PORTLAND, Ore. (CN) — A federal grand jury charged an FBI agent with obstructing justice, claiming he lied to cover up the shots he fired at a truck driven by a spokesman for the Malheur Wildlife Refuge occupiers, just before Robert “LaVoy” Finicum was gunned down by Oregon state police.
Filed under seal on June 20, the indictment accused W. Joseph Astarita of three counts of making false statements and two counts of obstruction of justice.
Ammon Bundy and armed followers occupied the Malheur National Wildlife Refuge in Oregon on Jan. 2, 2016, on the theory that the federal government has no right to federal land. Three weeks into the standoff, FBI and Oregon state police set up roadblocks on a remote stretch of snowy highway.
Two trucks carrying the occupation leaders stopped at the first roadblock on Jan. 26. There, the FBI arrested Bundy and his bodyguard, Brian Cavalier. During the ensuing trial, prosecutors revealed that the man driving Bundy’s truck, Mark McConnell, was a government informant.
The other truck, driven by Finicum, 54, idled at the roadblock while occupier Ryan Payne climbed out the back and was arrested. In the cab, ranchers Finicum, Shawna Cox, Ryan Bundy and 18-year-old gospel singer Victoria Sharp debated their next move.
Police have released three videos of the incident – one shot from an FBI helicopter, one from Cox’s cellphone and the third filmed by Ryan Bundy on his phone.
“Go. Gun it!” Cox finally yelled.
Finicum sped off through the snow. A mile and a half later, he tried to swerve around the second roadblock and rammed into a snow bank.
Finicum leapt from the truck as it stopped, hopping through the deep drifts and yelling, “You’re gonna have to shoot me!”
When he appeared to reach for the loaded 9mm semi-automatic handgun police said was tucked into the inside pocket of his denim jacket, Oregon State Police opened fire. Three bullets hit him, one in the heart.
There was never any dispute about the bullets that killed Finicum. Oregon State Police said two days later that they had fired the shots, and three more. Six weeks later, investigators with the FBI, the Department of Justice Inspector General and the Deschutes County Sheriff’s Office said that the shots fired that day by the police were “justified and necessary.”
But two more shots were fired that day, investigators said at the March 2016 news conference, and the FBI agent who fired them lied about it. One hit Finicum’s truck, the other lodged in a snow bank.
Prosecutors on unsealed the June 20 indictment on Wednesday. It charges that Astarita “falsely stated he had not fired his weapon during the attempted arrest of Robert LaVoy Finicum … knowing that the statement was false and material to the FBI’s decision not to call the Shooting Incident Response Team to investigate the propriety of an agent-involved shooting.”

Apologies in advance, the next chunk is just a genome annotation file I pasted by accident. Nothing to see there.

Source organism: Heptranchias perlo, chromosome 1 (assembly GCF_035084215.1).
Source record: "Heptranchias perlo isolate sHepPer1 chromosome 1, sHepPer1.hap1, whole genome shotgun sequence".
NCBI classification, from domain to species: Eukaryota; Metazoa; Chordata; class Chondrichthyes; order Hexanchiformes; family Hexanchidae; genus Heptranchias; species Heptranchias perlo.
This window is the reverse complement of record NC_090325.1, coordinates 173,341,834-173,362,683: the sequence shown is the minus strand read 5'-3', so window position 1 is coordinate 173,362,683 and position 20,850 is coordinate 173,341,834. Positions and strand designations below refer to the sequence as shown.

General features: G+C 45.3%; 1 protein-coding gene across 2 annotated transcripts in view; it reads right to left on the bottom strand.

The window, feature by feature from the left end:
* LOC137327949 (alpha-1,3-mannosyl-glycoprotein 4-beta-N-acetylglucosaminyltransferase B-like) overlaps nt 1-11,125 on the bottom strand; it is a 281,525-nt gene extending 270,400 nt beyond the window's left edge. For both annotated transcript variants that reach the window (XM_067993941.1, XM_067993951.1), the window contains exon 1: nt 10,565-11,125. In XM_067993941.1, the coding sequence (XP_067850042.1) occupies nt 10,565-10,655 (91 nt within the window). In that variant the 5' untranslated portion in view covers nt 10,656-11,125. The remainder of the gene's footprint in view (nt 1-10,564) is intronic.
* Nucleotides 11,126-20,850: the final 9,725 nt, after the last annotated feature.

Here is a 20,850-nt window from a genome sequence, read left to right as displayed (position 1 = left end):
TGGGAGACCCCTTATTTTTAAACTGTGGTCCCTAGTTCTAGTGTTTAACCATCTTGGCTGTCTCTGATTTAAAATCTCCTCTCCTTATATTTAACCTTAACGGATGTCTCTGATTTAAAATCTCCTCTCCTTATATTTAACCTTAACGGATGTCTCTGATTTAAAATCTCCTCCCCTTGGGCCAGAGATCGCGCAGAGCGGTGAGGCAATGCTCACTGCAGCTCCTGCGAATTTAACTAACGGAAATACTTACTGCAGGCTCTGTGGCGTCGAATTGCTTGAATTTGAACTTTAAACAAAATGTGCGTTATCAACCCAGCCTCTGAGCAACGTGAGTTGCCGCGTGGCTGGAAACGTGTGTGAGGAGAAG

If convicted of all charges, Astarita could be sentenced to 25 years in federal prison. He pleaded not guilty at his Wednesday arraignment. He stood silently before U.S. Magistrate Judge Janice M. Stewart, his head tipped back, chin raised.
An hour later, U.S. Attorney Billy Williams held a news conference, reading from the indictment and revealing nothing more. He responded to questions by saying he did not know the answers or could not reveal the details of an ongoing investigation. He referred some questions to the FBI, which was not represented at the news conference.
The only new information to emerge came from Deschutes County Sheriff Shane Nelson, who headed the investigation of the Finicum shooting. Nelson said the other members of the FBI Hostage Rescue Team who were present on the day Finicum was killed had not been placed on administrative leave after the shooting.
Nelson said he was “disappointed and angry” by the FBI’s lack of action against the team members, but that the indictment made him feel better.
“This will ensure that Astarita and any other culpable FBI agents will be held accountable,” Nelson said.
Local law enforcement agencies have a long and sometimes uneasy relationship with the FBI, over matters of jurisdiction, power and what some local agencies have called FBI grandstanding.
Ammon Bundy, Ryan Bundy, Shawna Cox and four other occupiers were acquitted of all charges related to the Oregon standoff. The Bundy brothers are awaiting trial for a 2014 standoff with Bureau of Land Management agents at their father’s Bunkerville, Nevada ranch.
A second trial over the Oregon standoff netted a mixed verdict, with some defendants found guilty of the conspiracy charges on which the first round of defendants had been cleared. Others were convicted only of misdemeanor trespassing and property damage.